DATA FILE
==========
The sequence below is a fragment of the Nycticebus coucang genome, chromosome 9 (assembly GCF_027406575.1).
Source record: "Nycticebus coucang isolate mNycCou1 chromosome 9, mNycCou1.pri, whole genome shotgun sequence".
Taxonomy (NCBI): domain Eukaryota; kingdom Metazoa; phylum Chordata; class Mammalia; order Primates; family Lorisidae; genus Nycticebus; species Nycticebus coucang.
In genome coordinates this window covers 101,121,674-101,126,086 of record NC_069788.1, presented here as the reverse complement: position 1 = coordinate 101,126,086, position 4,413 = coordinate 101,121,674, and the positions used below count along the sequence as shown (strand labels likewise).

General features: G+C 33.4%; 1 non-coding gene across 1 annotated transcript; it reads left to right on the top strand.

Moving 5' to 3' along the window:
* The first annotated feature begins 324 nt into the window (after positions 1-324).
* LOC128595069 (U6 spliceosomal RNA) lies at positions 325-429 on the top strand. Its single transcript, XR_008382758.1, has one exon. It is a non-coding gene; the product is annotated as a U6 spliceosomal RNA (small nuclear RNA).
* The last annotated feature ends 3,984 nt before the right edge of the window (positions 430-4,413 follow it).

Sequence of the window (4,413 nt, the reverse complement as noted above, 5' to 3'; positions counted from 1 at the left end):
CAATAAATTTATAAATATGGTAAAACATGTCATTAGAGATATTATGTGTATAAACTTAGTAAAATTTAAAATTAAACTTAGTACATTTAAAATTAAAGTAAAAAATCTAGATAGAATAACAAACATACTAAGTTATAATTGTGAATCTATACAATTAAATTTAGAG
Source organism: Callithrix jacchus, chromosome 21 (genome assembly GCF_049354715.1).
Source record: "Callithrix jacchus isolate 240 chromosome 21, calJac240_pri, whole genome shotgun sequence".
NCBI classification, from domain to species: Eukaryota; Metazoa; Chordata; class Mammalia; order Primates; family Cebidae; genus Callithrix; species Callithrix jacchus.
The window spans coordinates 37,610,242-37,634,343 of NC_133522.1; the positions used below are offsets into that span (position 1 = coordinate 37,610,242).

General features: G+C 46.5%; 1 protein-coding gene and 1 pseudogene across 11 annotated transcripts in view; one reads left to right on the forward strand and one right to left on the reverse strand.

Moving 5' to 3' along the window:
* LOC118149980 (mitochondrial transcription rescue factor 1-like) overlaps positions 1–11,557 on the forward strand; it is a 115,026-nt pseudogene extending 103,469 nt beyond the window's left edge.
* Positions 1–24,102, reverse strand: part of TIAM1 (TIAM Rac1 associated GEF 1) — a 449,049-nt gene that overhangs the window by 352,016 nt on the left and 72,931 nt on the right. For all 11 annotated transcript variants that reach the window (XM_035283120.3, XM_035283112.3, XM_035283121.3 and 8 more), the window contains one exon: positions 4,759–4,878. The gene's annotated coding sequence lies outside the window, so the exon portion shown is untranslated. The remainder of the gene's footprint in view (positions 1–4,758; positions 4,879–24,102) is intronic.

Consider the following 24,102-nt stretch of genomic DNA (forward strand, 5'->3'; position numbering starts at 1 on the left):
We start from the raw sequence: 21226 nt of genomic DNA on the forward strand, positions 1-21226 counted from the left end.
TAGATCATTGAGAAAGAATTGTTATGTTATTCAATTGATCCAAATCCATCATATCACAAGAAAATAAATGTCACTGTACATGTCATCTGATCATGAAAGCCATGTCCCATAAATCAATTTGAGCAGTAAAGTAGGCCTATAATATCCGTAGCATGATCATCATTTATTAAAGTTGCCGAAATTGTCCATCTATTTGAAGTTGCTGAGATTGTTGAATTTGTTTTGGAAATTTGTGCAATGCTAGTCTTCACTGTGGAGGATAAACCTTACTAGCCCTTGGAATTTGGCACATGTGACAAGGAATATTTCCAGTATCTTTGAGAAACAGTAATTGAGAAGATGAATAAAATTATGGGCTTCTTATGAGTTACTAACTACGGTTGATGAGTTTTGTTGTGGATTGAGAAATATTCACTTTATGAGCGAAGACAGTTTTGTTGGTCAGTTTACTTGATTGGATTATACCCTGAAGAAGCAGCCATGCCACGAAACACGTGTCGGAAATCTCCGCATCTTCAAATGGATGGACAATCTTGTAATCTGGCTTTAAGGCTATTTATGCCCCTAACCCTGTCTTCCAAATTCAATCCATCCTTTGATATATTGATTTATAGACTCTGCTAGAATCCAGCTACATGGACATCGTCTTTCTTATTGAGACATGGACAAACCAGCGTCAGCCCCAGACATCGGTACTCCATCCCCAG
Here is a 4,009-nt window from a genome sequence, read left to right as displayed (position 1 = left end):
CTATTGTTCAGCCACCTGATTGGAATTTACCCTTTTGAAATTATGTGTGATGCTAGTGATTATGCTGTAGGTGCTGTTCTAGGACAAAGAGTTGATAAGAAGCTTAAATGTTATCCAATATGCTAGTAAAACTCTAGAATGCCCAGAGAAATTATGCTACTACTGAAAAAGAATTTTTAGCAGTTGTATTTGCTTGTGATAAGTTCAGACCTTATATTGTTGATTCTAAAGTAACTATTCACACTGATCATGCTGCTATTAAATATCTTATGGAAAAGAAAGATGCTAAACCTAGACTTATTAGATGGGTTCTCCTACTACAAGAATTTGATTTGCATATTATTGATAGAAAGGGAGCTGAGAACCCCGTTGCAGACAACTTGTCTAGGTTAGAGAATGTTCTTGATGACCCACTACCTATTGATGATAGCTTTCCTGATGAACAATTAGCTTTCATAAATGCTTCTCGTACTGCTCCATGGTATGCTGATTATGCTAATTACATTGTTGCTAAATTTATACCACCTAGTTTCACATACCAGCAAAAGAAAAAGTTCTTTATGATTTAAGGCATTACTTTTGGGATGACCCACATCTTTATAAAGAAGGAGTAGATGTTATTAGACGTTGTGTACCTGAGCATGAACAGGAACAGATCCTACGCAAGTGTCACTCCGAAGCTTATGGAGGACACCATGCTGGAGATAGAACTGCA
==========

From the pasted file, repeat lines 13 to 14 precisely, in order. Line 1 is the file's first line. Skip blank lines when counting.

Source record: "Callithrix jacchus isolate 240 chromosome 21, calJac240_pri, whole genome shotgun sequence".
NCBI classification, from domain to species: Eukaryota; Metazoa; Chordata; class Mammalia; order Primates; family Cebidae; genus Callithrix; species Callithrix jacchus.